Ah, the good ol’ specification. If there’s one thing I’ve struggled with during my years working in the web industry it has to be specs. Are they worthwhile? Does anyone actually read them? Are they a bureaucratic burden or an overlooked necessity? It seems no one can make their mind up.
I started writing specs for web projects about six years ago when the agency I worked for began developing more complex and functional sites. A year out of university and coming from a programming heavy background, it seemed like the logical thing to do – you’re building a product so naturally you should specify all functionality and interactivity in a blueprint document. Simples. Or not. The reality is that it’s not this black and white and I’ve seen projects that have benefited dramatically from specs and others that have crashed and burned as a result of them.
What’s the point?
It doesn’t matter if you’re building a small web site with only a tiny members area or the next Facebook, the theoretical point of a specification is to create a definitive document that outlines the entire functionality of the project, giving developers a schematic to work to and, perhaps even more importantly, making sure both yourself and the client are on the same page. A spec should help designers create more accurate mock-ups, developers code more efficiently, inform clients about what exactly they’re getting and keep the whole project running on time, on budget.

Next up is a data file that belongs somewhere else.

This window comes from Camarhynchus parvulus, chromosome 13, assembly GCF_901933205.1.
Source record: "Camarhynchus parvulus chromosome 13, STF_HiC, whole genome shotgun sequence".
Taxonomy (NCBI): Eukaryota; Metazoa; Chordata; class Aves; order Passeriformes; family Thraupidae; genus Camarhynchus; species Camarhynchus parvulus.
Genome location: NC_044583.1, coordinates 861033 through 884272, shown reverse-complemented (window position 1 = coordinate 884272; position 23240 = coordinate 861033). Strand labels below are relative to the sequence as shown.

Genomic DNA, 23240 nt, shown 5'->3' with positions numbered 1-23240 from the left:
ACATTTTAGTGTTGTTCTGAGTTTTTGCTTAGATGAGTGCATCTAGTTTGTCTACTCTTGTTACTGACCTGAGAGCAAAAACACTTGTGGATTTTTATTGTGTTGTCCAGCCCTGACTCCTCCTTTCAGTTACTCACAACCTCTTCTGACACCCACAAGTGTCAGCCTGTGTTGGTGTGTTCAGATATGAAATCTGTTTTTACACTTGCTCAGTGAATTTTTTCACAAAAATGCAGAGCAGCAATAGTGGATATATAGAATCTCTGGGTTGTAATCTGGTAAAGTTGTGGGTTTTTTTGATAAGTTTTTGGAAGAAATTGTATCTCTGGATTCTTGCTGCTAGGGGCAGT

Oddly enough though, it doesn’t always seems to quite work out way. Don’t get me wrong, when the moons align and everyone’s drinking the same Kool-Aid, a detailed specification can make running projects a breeze. Clients know what’s in, what’s out and have a solid understanding of what the final site or app is going to look like, developers have a fantastic blueprint to reference and code to and designers don’t go off on tangents and introduce all sorts of crazy new functionality in their mocks. When specs work, they work well.
Unfortunately though, they also come with a weight of disadvantages that can make them quite unappealing to bother with.
The problems with specs
Perhaps out of all the spec naysayers out there, 37 Signals is the biggest advocate against them, condemning them as fantasies that are only used to appease stakeholders, wasting people’s time and doing nothing other than constraining us all to concepts and functionality that we have no business committing to at such an early stage. There’s a lot to agree with in what they say.
“The business world is littered with dead documents that do nothing but waste people’s time.”
There’s no denying that specs create a large burden of maintenance and I’ve worked on projects where we’ve spent weeks with the client debating what should go in the spec and how functionality should work rather than just getting on and doing it, ironically spending more time updating a document with alterations that it would’ve taken to do in code. And don’t even get me started on just how many clients (and developers) never even bother to read them. Ultimately, on some projects, they were more of a needless bureaucratic burden than anything else.